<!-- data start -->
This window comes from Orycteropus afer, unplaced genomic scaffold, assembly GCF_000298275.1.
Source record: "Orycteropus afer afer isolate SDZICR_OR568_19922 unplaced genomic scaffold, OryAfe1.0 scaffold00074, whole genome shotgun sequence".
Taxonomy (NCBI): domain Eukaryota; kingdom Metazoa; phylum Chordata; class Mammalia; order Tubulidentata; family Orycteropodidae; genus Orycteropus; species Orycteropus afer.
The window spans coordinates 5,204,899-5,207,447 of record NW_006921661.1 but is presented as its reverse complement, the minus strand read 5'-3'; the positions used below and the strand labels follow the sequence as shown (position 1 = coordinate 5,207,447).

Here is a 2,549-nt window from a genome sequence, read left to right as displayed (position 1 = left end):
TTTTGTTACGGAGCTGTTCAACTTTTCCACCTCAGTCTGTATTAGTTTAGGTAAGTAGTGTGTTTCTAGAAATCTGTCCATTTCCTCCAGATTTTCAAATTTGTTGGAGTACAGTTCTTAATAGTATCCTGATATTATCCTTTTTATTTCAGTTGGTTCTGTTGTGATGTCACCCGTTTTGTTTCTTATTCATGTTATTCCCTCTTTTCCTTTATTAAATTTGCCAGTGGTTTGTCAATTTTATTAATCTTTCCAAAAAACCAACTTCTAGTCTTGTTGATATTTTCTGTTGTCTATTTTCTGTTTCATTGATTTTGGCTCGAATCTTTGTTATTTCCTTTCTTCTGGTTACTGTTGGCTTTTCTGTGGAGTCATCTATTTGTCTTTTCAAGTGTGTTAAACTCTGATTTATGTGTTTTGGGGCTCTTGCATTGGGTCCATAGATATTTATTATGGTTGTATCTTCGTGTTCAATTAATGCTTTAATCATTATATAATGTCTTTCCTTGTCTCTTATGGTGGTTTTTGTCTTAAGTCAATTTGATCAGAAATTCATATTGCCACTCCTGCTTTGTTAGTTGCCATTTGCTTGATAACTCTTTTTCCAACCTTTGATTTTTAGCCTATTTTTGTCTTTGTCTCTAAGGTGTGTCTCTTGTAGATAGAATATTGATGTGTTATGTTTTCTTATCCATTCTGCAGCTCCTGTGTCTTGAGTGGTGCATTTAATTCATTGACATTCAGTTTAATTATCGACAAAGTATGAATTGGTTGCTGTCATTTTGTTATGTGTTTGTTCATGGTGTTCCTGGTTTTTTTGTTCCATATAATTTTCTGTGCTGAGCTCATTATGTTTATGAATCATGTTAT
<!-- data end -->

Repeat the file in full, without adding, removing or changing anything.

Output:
This window comes from Orycteropus afer, unplaced genomic scaffold, assembly GCF_000298275.1.
Source record: "Orycteropus afer afer isolate SDZICR_OR568_19922 unplaced genomic scaffold, OryAfe1.0 scaffold00074, whole genome shotgun sequence".
Taxonomy (NCBI): domain Eukaryota; kingdom Metazoa; phylum Chordata; class Mammalia; order Tubulidentata; family Orycteropodidae; genus Orycteropus; species Orycteropus afer.
The window spans coordinates 5,204,899-5,207,447 of record NW_006921661.1 but is presented as its reverse complement, the minus strand read 5'-3'; the positions used below and the strand labels follow the sequence as shown (position 1 = coordinate 5,207,447).

Here is a 2,549-nt window from a genome sequence, read left to right as displayed (position 1 = left end):
TTTTGTTACGGAGCTGTTCAACTTTTCCACCTCAGTCTGTATTAGTTTAGGTAAGTAGTGTGTTTCTAGAAATCTGTCCATTTCCTCCAGATTTTCAAATTTGTTGGAGTACAGTTCTTAATAGTATCCTGATATTATCCTTTTTATTTCAGTTGGTTCTGTTGTGATGTCACCCGTTTTGTTTCTTATTCATGTTATTCCCTCTTTTCCTTTATTAAATTTGCCAGTGGTTTGTCAATTTTATTAATCTTTCCAAAAAACCAACTTCTAGTCTTGTTGATATTTTCTGTTGTCTATTTTCTGTTTCATTGATTTTGGCTCGAATCTTTGTTATTTCCTTTCTTCTGGTTACTGTTGGCTTTTCTGTGGAGTCATCTATTTGTCTTTTCAAGTGTGTTAAACTCTGATTTATGTGTTTTGGGGCTCTTGCATTGGGTCCATAGATATTTATTATGGTTGTATCTTCGTGTTCAATTAATGCTTTAATCATTATATAATGTCTTTCCTTGTCTCTTATGGTGGTTTTTGTCTTAAGTCAATTTGATCAGAAATTCATATTGCCACTCCTGCTTTGTTAGTTGCCATTTGCTTGATAACTCTTTTTCCAACCTTTGATTTTTAGCCTATTTTTGTCTTTGTCTCTAAGGTGTGTCTCTTGTAGATAGAATATTGATGTGTTATGTTTTCTTATCCATTCTGCAGCTCCTGTGTCTTGAGTGGTGCATTTAATTCATTGACATTCAGTTTAATTATCGACAAAGTATGAATTGGTTGCTGTCATTTTGTTATGTGTTTGTTCATGGTGTTCCTGGTTTTTTTGTTCCATATAATTTTCTGTGCTGAGCTCATTATGTTTATGAATCATGTTAT